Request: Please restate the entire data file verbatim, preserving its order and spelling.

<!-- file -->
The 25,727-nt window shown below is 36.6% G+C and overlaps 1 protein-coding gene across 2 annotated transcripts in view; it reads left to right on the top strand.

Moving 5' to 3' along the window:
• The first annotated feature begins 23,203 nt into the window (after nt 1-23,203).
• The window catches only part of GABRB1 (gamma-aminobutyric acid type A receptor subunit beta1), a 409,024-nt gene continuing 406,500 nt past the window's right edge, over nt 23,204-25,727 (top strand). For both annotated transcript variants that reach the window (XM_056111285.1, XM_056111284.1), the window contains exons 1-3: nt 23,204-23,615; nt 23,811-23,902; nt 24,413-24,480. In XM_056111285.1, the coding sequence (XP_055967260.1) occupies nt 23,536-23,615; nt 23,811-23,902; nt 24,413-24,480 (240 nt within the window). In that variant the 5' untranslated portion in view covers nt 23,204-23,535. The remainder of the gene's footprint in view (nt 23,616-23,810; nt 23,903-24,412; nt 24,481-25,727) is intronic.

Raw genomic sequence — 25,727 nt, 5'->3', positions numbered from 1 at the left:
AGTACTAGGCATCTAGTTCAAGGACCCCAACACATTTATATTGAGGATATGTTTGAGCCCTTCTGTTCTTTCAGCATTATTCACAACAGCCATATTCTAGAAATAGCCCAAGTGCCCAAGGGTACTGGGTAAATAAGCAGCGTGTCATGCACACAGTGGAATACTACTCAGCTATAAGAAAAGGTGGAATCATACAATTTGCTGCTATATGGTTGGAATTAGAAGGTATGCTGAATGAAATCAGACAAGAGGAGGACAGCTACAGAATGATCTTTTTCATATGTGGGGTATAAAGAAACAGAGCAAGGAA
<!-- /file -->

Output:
The 25,727-nt window shown below is 36.6% G+C and overlaps 1 protein-coding gene across 2 annotated transcripts in view; it reads left to right on the top strand.

Moving 5' to 3' along the window:
• The first annotated feature begins 23,203 nt into the window (after nt 1-23,203).
• The window catches only part of GABRB1 (gamma-aminobutyric acid type A receptor subunit beta1), a 409,024-nt gene continuing 406,500 nt past the window's right edge, over nt 23,204-25,727 (top strand). For both annotated transcript variants that reach the window (XM_056111285.1, XM_056111284.1), the window contains exons 1-3: nt 23,204-23,615; nt 23,811-23,902; nt 24,413-24,480. In XM_056111285.1, the coding sequence (XP_055967260.1) occupies nt 23,536-23,615; nt 23,811-23,902; nt 24,413-24,480 (240 nt within the window). In that variant the 5' untranslated portion in view covers nt 23,204-23,535. The remainder of the gene's footprint in view (nt 23,616-23,810; nt 23,903-24,412; nt 24,481-25,727) is intronic.

Raw genomic sequence — 25,727 nt, 5'->3', positions numbered from 1 at the left:
AGTACTAGGCATCTAGTTCAAGGACCCCAACACATTTATATTGAGGATATGTTTGAGCCCTTCTGTTCTTTCAGCATTATTCACAACAGCCATATTCTAGAAATAGCCCAAGTGCCCAAGGGTACTGGGTAAATAAGCAGCGTGTCATGCACACAGTGGAATACTACTCAGCTATAAGAAAAGGTGGAATCATACAATTTGCTGCTATATGGTTGGAATTAGAAGGTATGCTGAATGAAATCAGACAAGAGGAGGACAGCTACAGAATGATCTTTTTCATATGTGGGGTATAAAGAAACAGAGCAAGGAA